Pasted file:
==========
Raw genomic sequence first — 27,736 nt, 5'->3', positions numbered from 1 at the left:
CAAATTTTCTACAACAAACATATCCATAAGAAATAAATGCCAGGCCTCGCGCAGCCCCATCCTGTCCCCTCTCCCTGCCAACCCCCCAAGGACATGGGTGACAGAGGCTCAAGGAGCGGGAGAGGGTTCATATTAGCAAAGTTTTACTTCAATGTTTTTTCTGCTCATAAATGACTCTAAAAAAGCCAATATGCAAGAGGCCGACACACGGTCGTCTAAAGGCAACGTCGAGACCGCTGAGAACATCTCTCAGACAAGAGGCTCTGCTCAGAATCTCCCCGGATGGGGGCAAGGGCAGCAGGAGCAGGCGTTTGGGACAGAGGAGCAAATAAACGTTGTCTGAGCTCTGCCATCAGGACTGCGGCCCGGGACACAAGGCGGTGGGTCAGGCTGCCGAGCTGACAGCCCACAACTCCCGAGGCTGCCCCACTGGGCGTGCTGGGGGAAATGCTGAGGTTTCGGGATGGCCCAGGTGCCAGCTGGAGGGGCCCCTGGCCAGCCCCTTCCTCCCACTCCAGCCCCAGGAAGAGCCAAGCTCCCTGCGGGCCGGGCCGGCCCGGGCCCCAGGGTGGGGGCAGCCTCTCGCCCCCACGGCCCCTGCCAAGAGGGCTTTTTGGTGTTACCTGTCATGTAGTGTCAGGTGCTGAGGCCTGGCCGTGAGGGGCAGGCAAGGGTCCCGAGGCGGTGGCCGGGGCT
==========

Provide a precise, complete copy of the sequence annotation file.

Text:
Raw genomic sequence first — 27,736 nt, 5'->3', positions numbered from 1 at the left:
CAAATTTTCTACAACAAACATATCCATAAGAAATAAATGCCAGGCCTCGCGCAGCCCCATCCTGTCCCCTCTCCCTGCCAACCCCCCAAGGACATGGGTGACAGAGGCTCAAGGAGCGGGAGAGGGTTCATATTAGCAAAGTTTTACTTCAATGTTTTTTCTGCTCATAAATGACTCTAAAAAAGCCAATATGCAAGAGGCCGACACACGGTCGTCTAAAGGCAACGTCGAGACCGCTGAGAACATCTCTCAGACAAGAGGCTCTGCTCAGAATCTCCCCGGATGGGGGCAAGGGCAGCAGGAGCAGGCGTTTGGGACAGAGGAGCAAATAAACGTTGTCTGAGCTCTGCCATCAGGACTGCGGCCCGGGACACAAGGCGGTGGGTCAGGCTGCCGAGCTGACAGCCCACAACTCCCGAGGCTGCCCCACTGGGCGTGCTGGGGGAAATGCTGAGGTTTCGGGATGGCCCAGGTGCCAGCTGGAGGGGCCCCTGGCCAGCCCCTTCCTCCCACTCCAGCCCCAGGAAGAGCCAAGCTCCCTGCGGGCCGGGCCGGCCCGGGCCCCAGGGTGGGGGCAGCCTCTCGCCCCCACGGCCCCTGCCAAGAGGGCTTTTTGGTGTTACCTGTCATGTAGTGTCAGGTGCTGAGGCCTGGCCGTGAGGGGCAGGCAAGGGTCCCGAGGCGGTGGCCGGGGCT